Moon Telescopes could change the game

Imagine an observation night like this: a crystal clear sky, no dust, no moisture, no clouds, no atmosphere in fact. The stars hardly move, and you don’t need tracking. There is no twilight, it is either day or night.

As soon as the Sun sets, you can observe and record. In fact, even the Sun doesn’t bother you if you don’t look directly at it. And the night of observation lasts not a few hours, but a few weeks.

These are just some of the advantages of an observatory on the Moon, and there are certainly more. One day such an observatory will simply have to be built. After all, telescopes are sent into space because of the limitations imposed by the atmosphere on Earth.

All astronomers have great expectations from the observatory on the Moon, especially radio astronomers, because it is in their field of astronomy that they see the greatest advantages of observing from its far side, from the side that never looks at the Earth.

That side is permanently shielded from radio signals from the Earth. During the night, the observatory on the other side of the Moon would also be protected from the Sun. In fact, astronomers believe that the far side of the Moon is the quietest location in the entire solar system because none of the other planets and none of their satellites have a side permanently facing away from Earth. It is clear then that the Moon is an ideal place to build a radio observatory.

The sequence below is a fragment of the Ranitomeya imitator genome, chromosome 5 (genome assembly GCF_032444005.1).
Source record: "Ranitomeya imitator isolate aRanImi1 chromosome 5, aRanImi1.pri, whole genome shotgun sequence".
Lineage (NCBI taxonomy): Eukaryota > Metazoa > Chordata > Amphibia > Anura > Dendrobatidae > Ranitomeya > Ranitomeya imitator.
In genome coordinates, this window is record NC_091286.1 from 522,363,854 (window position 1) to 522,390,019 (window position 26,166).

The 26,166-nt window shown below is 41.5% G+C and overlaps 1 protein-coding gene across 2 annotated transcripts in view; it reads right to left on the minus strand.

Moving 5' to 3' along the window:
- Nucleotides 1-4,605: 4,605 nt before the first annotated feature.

Radio waves longer than 15 meters are blocked by the Earth’s ionosphere, while on the Moon they reach the ground unhindered, and that is why this area of the electromagnetic spectrum is still unexplored – here on Earth. But observations from the Moon will open new chapters in astronomy.

Radio observations will allow astronomers to examine the structure of the early universe and to study the era before the appearance of the first galaxies. In that ancient time, most of the matter in the universe was in the form of neutral hydrogen atoms.

This also applies to the mysterious dark matter. These atoms emit and absorb radiation at a wavelength of 21 centimeters, which radio astronomers have been using to study hydrogen clouds in our galaxy since the 1950s.

But as the universe expanded, the 21 cm rays generated by hydrogen in the early universe shifted over time to longer wavelengths, so that today we observe them at lengths of over 10 meters. The far side of the Moon is perhaps the only place from which astronomers can detect and study these signals.

And that’s not all. Astronomers will certainly try to detect radio waves from charged particles captured by the magnetic fields of planets orbiting other stars. This could lead to a more accurate estimate of how habitable these exoplanets are. Radio waves from those planets probably have wavelengths greater than 100 meters – and the other side of the Moon is ideal for detecting those waves.

The Moon can be of great use for both optical and infrared astronomy. The Hubble and Webb telescopes are used for that branch of astronomy today, but the Moon can offer infrared telescopes the stability that Hubble and Webb do not have in their orbits.

And finally, the surface of the Moon itself can provide valuable data to astronomy, but also to other sciences.

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